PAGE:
Early women had to go forth and multiply, while men stayed home

Some 90 per cent of men seem to have lived and died in the place where they were born compared to half of women

Steve Connor
Thursday 27 October 2011 14:38

The fossilised teeth of early human ancestors who lived two million years ago in southern Africa have provided a remarkable insight into their social organisation, which appears to have resulted in the females moving away from their childhood homes when they reached adulthood.

Virtually nothing is known about how these ape-like people lived but analysis of their teeth suggests males lived and died where they were born while females moved from their birthplace to raise families many miles away, where they then died. The findings suggest ancestral populations had a social structure that depended on males living in one area, and possibly defending their territory against intruders, whilst females moved from one place to another when they reached adolescence, either voluntarily or by force.

Researchers said the findings show a difference between the sexes in terms of roaming. They suggest the pattern is similar to how young female chimpanzees tend to move away from their family, which avoids inbreeding with male relatives.

Sandi Copeland of the University of Colorado at Boulder said the strontium chemical isotopes of the fossilised teeth were being used to study general migratory patterns, but that the male-female distinction soon emerged.

"We were somewhat surprised at our major finding that there were statistical differences between [the sexes]... At least 50 per cent of females did not grow up in the area where they eventually died," Dr Copeland said.

"Here we have the first direct glimpse of the geographic movements of early hominids, and it appears the females preferentially moved away from their residential groups," she said.

The 19 teeth that formed the study came from two early ancestral species, Australopithecus africanus, which is believed to be a direct human ancestor, and Paranthropus robustus, a side-branch of the ancestral tree that eventually gave rise to the genus Homo. Both species lived in the same region of South Africa in caves about a mile apart, although P. robustus lived about 1.7 million years ago compared to the 2-2.7 million years of A. africanus.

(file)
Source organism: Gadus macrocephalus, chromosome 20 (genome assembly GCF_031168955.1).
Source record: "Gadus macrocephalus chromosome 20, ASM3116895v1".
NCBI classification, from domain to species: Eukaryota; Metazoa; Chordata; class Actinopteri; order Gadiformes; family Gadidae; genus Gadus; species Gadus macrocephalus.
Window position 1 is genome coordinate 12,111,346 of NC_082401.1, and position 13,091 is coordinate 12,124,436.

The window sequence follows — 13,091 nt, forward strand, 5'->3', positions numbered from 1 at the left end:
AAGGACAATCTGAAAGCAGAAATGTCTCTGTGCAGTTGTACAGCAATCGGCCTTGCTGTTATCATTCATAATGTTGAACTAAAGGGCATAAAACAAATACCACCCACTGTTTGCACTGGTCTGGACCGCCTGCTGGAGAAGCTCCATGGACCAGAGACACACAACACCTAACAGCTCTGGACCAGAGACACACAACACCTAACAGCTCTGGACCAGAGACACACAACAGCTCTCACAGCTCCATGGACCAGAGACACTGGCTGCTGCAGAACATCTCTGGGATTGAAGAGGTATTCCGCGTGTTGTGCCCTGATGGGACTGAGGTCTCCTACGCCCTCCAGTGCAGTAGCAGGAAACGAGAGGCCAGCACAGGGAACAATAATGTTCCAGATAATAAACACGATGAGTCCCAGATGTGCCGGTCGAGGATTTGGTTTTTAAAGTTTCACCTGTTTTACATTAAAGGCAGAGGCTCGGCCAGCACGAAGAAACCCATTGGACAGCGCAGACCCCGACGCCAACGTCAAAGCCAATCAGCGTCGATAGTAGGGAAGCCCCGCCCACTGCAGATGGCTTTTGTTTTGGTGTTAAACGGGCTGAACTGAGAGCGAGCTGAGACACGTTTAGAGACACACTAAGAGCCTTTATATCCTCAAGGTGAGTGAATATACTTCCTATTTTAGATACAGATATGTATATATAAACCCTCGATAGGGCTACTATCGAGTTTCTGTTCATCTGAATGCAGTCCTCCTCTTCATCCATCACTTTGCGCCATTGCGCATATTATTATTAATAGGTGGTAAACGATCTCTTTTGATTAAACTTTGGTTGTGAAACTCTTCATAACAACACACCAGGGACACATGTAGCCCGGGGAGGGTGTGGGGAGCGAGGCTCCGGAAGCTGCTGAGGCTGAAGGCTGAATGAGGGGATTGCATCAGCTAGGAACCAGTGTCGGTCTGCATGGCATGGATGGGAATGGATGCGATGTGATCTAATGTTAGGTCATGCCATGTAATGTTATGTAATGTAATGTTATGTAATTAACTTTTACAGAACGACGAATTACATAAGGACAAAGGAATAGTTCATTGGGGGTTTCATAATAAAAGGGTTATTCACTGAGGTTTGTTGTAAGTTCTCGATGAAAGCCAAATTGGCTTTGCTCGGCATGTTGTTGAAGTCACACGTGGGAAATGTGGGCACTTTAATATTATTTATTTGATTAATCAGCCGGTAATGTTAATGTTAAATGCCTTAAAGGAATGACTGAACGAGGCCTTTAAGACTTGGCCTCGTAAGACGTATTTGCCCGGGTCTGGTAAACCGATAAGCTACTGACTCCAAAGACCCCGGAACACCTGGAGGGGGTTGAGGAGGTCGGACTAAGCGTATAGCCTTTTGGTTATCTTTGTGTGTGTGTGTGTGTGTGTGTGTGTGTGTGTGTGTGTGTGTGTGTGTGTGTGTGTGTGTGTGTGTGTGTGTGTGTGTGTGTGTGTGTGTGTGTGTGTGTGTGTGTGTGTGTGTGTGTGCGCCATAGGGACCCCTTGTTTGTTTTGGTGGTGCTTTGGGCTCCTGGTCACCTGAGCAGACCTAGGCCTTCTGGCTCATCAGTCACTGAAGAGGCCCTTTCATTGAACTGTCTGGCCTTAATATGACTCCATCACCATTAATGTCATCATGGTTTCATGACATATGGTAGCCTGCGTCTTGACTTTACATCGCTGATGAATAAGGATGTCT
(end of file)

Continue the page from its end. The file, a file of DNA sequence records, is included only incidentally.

Tiny fragments of tooth enamel were analysed by laser ablation for strontium isotopes. The ratio of the isotopes laid down when the enamel is formed usually matches the ratio found in the surrounding plants, soil and rock where the individual lives at that time.

"The strontium isotope ratios are a direct reflection of the foods these hominids ate, which in turn are a reflection of the local geology," said Dr Copeland.

The study, published in the journal Nature, concentrated on two types of teeth – the canines and the third molars – which are known to be different in terms of size between the sexes. Larger teeth were assumed to be from males with smaller teeth from females. About 90 per cent of the males appear to have lived and died in the place they were born, compared to only about half of the females.

The scientists said the limited range of the males raised questions about the origins of bipedalism – walking on two legs – which was thought to have arisen in order for males in particular to roam long distances in search of food. "The ranging of the landscape seems to be a little more restricted than we at first thought and it seems to be divided along lines of male and females," Dr Copeland said.

"We assumed more of the hominids would be from non-local areas, since it is generally thought the evolution of bipedalism was due in part to allow individuals to range longer distances."

The study was carried out with scientists from Oxford University, the Max Planck Institute in Leipzig and South Africa's University of Cape Town.

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